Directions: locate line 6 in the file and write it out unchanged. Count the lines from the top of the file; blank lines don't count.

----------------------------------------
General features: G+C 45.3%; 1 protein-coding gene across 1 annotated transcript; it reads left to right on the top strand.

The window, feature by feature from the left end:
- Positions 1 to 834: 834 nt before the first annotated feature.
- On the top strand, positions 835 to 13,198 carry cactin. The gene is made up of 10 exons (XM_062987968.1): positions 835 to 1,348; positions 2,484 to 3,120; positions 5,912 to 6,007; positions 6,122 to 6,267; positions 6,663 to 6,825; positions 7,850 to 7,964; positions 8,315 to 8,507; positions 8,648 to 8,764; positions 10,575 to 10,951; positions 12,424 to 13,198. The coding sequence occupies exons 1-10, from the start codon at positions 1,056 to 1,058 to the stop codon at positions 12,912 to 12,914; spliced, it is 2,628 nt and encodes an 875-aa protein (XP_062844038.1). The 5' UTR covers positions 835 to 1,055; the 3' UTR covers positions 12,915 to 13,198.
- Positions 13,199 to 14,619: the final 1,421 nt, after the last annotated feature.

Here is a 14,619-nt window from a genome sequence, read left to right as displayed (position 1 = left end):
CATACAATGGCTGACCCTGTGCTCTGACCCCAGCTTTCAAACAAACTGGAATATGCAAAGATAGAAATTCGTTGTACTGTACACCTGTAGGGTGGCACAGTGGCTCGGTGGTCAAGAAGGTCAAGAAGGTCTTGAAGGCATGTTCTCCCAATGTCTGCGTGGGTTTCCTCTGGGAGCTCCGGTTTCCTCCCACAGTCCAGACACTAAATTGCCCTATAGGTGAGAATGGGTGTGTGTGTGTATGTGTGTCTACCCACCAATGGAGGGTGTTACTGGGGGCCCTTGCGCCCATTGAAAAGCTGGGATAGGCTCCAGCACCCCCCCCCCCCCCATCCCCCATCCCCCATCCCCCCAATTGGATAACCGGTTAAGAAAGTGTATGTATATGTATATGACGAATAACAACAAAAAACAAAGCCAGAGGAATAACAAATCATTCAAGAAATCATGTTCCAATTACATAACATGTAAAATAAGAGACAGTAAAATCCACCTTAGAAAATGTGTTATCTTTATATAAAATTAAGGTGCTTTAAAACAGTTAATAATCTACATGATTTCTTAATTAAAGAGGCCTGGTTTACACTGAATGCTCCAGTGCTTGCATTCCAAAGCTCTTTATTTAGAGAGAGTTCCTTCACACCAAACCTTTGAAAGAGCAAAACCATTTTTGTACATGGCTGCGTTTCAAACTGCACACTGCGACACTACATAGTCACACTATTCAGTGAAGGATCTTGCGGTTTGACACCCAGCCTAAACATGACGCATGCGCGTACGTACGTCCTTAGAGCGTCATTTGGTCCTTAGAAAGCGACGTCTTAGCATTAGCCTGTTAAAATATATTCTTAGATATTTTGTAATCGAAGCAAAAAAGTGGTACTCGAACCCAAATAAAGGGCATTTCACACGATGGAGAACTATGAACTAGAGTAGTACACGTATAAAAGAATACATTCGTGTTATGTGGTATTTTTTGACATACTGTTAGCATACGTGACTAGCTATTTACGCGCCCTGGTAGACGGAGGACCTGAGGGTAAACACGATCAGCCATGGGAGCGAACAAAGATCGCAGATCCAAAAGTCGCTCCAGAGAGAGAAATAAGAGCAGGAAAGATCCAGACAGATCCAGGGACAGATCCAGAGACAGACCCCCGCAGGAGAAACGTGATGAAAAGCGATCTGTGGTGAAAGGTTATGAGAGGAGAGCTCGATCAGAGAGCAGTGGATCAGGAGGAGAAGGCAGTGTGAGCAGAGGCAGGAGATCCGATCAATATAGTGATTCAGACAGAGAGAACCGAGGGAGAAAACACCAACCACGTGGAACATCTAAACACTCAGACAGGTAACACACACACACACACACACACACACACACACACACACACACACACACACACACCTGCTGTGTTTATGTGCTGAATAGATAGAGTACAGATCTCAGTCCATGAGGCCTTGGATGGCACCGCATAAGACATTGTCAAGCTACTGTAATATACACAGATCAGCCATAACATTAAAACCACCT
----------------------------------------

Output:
Here is a 14,619-nt window from a genome sequence, read left to right as displayed (position 1 = left end):